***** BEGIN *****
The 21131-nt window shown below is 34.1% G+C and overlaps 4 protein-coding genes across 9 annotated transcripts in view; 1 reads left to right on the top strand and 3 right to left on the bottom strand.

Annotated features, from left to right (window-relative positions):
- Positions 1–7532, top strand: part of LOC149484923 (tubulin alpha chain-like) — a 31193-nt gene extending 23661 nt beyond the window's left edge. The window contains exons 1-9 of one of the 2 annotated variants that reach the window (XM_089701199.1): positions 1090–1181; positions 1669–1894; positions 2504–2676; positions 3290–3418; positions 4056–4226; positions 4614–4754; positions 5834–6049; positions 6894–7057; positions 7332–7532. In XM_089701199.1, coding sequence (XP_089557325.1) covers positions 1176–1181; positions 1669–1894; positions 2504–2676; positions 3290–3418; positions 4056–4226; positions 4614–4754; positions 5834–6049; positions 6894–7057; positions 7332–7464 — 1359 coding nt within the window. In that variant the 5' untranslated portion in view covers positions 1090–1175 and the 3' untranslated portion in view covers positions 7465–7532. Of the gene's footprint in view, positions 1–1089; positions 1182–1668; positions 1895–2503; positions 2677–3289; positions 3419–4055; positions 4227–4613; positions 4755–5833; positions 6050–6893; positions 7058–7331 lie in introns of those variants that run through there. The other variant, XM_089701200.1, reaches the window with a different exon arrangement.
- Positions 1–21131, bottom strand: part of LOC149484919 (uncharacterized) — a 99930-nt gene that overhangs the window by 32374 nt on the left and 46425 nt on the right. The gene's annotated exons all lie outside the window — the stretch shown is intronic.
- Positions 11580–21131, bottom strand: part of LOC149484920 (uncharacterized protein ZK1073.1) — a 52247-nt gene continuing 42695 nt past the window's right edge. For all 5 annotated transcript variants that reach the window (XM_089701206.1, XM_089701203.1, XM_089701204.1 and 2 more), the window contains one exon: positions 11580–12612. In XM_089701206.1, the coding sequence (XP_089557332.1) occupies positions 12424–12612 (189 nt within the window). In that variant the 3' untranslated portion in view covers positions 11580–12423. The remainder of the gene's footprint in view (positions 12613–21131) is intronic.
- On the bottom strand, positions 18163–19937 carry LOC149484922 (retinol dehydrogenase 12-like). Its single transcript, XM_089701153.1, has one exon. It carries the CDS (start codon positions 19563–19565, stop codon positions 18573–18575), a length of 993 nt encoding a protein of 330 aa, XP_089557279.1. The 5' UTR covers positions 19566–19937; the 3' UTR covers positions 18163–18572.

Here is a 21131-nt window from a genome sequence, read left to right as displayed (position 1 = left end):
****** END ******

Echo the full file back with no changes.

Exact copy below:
The 21131-nt window shown below is 34.1% G+C and overlaps 4 protein-coding genes across 9 annotated transcripts in view; 1 reads left to right on the top strand and 3 right to left on the bottom strand.

Annotated features, from left to right (window-relative positions):
- Positions 1–7532, top strand: part of LOC149484923 (tubulin alpha chain-like) — a 31193-nt gene extending 23661 nt beyond the window's left edge. The window contains exons 1-9 of one of the 2 annotated variants that reach the window (XM_089701199.1): positions 1090–1181; positions 1669–1894; positions 2504–2676; positions 3290–3418; positions 4056–4226; positions 4614–4754; positions 5834–6049; positions 6894–7057; positions 7332–7532. In XM_089701199.1, coding sequence (XP_089557325.1) covers positions 1176–1181; positions 1669–1894; positions 2504–2676; positions 3290–3418; positions 4056–4226; positions 4614–4754; positions 5834–6049; positions 6894–7057; positions 7332–7464 — 1359 coding nt within the window. In that variant the 5' untranslated portion in view covers positions 1090–1175 and the 3' untranslated portion in view covers positions 7465–7532. Of the gene's footprint in view, positions 1–1089; positions 1182–1668; positions 1895–2503; positions 2677–3289; positions 3419–4055; positions 4227–4613; positions 4755–5833; positions 6050–6893; positions 7058–7331 lie in introns of those variants that run through there. The other variant, XM_089701200.1, reaches the window with a different exon arrangement.
- Positions 1–21131, bottom strand: part of LOC149484919 (uncharacterized) — a 99930-nt gene that overhangs the window by 32374 nt on the left and 46425 nt on the right. The gene's annotated exons all lie outside the window — the stretch shown is intronic.
- Positions 11580–21131, bottom strand: part of LOC149484920 (uncharacterized protein ZK1073.1) — a 52247-nt gene continuing 42695 nt past the window's right edge. For all 5 annotated transcript variants that reach the window (XM_089701206.1, XM_089701203.1, XM_089701204.1 and 2 more), the window contains one exon: positions 11580–12612. In XM_089701206.1, the coding sequence (XP_089557332.1) occupies positions 12424–12612 (189 nt within the window). In that variant the 3' untranslated portion in view covers positions 11580–12423. The remainder of the gene's footprint in view (positions 12613–21131) is intronic.
- On the bottom strand, positions 18163–19937 carry LOC149484922 (retinol dehydrogenase 12-like). Its single transcript, XM_089701153.1, has one exon. It carries the CDS (start codon positions 19563–19565, stop codon positions 18573–18575), a length of 993 nt encoding a protein of 330 aa, XP_089557279.1. The 5' UTR covers positions 19566–19937; the 3' UTR covers positions 18163–18572.

Here is a 21131-nt window from a genome sequence, read left to right as displayed (position 1 = left end):